Education: Schools Inc takes charge: Lucy Hodges reports on a US city's radical attempt to place its whole education system in private hands

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The Independent Online
Schools in Britain are constantly being urged to further their links with business, and to include more industrialists on their governing bodies. Now, in the United States, the relationship between schools and business has been taken a dramatic stage further: the Minneapolis school board (education authority) has hired a private consulting firm to do the chief education officer's job of managing the city's 79 schools.

This most sweeping move so far towards private management of American state schools has been met with banner headlines, enthusiasm, concern and, in some cases, anger.

Public Strategies Group Inc, the firm that will be responsible for the schools, specialises in helping public organisations to improve their services. The company, which has 10 staff, will manage the city's dollars 384m ( pounds 258m) annual education budget, and work with teachers and others to redesign the education of Minneapolis's 44,500 pupils.

'I believe that we are at the front edge of a whole new movement, a whole new wave of reform,' says Babak Armajani, chief executive officer of Public Strategies Group. 'In Minnesota, we call it enterprise management; in other places, they call it reinventing government. This is part of a worldwide movement to make organisations serve the customer.'

Other US cities have hired outside consultants to run schools, but on a smaller scale. Last year Baltimore asked Education Alternatives Inc, another Minnesota-based company, to take over nine decaying schools, and the same firm has been running a primary school in Miami, Florida, also in a blighted inner- city area.

Early results in Baltimore have been encouraging. Test scores and attendance have improved and the schools are free of crack and graffiti.

The signs are of a bandwagon beginning to roll. The Minneapolis arrangement has been popular, because almost everyone involved believes they will benefit. Any money saved through running the system more efficiently will be ploughed back into education, not taken as profit by the consultants, as happens in Baltimore.

Peter Hutchinson, president of Public Strategies Group, will serve as superintendent (chief education officer) if the state, as expected, allows someone without educational credentials to head the school district. He would then be accountable to the publicly elected school board, which will continue to set education policy.

An elaborate process of public consultation is taking place, with the Public Strategies Group sounding out local opinion by riding school buses and talking to dinner ladies and principals. 'Organisations are often created as though the people within them aren't capable,' says Mr Hutchinson. 'I have found that if you assume the opposite - that people are capable - and design systems around those capabilities, you can get amazing results.'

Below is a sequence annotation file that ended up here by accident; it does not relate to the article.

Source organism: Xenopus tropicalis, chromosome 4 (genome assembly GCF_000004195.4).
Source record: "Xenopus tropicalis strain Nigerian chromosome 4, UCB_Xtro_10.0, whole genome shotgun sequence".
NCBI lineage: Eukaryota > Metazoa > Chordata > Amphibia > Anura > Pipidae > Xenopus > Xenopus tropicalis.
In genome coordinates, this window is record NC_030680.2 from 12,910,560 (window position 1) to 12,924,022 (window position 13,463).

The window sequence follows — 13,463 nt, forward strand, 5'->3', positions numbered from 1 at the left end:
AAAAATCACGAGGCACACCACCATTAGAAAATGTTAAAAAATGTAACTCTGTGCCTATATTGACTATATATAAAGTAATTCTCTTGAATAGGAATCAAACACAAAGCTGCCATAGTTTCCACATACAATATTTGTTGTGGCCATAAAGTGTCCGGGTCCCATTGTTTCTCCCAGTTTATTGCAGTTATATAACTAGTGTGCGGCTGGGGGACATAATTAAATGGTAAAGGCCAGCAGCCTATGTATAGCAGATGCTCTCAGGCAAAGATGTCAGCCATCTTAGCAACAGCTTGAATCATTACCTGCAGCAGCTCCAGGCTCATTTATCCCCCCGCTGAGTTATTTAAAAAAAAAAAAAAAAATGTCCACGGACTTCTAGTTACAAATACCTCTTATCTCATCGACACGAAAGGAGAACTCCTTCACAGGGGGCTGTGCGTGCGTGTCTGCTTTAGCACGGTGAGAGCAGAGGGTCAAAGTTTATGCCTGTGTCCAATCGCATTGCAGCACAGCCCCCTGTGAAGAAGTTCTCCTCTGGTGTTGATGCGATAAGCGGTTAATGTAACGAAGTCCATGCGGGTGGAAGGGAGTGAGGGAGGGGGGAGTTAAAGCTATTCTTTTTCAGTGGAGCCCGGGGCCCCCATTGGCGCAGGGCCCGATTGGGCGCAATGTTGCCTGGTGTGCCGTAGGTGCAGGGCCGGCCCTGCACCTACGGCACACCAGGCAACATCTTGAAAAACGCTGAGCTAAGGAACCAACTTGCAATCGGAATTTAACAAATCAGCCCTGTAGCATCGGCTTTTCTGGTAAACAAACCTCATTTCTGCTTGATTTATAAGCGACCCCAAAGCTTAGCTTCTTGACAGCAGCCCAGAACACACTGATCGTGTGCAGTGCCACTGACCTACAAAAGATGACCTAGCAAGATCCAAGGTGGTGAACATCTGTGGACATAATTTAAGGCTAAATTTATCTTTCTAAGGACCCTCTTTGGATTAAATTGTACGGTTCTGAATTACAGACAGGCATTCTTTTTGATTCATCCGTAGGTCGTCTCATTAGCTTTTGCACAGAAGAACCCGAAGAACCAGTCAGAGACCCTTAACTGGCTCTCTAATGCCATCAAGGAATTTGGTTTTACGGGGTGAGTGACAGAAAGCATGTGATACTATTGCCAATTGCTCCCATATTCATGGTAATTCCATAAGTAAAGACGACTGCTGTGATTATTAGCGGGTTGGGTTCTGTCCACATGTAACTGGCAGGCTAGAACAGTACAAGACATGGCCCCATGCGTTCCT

Many are pinning their hopes on the project succeeding. State education in the US, particularly in the cities, is arousing profound disquiet, because of high drop-out rates, falling test scores and children succumbing to lives of drugs and violence. Teachers' unions support the Minneapolis initiative, and the schools and the city's new black woman mayor are enthusiastic. A black civil rights organisation, the Urban League, has protested on the grounds that not enough has been done to find 'non-traditional' candidates to fill the post of superintendent, but it failed to win an injunction against the school board.

In Minneapolis, where more than a third of the school population is black, there is anxiety about the widening gap between the performance of black and white children. 'We have an African-American population that is failing,' said Gary Sudduth, executive director of the Minneapolis Urban League. 'I want to see someone put together a plan to close that gap.'

Why do so many believe that the private sector can succeed where highly trained bureaucrats failed? One reason may be that Minneapolis knows and likes Mr Hutchinson: earlier this year he was brought in by the school board to sort out the system's finances. 'He has built trust and credibility with people over the past eight months,' said Barb Nicol, the board's spokeswoman.

Another reason may be that the company's remuneration will depend on stringent school performance targets being met. These will cover such items as test scores, staff performance and improvements to the curriculum. Mr Hutchinson will be paid only if the targets are met.

The experiment will be carefully observed. 'Mr Hutchinson may bring additional financial and managerial expertise,' said Michael Casserly, executive director of the Council of Great City Schools, based in Washington. 'He will look at the system with a fresh eye and be more willing to question the status quo.'

(Photograph omitted)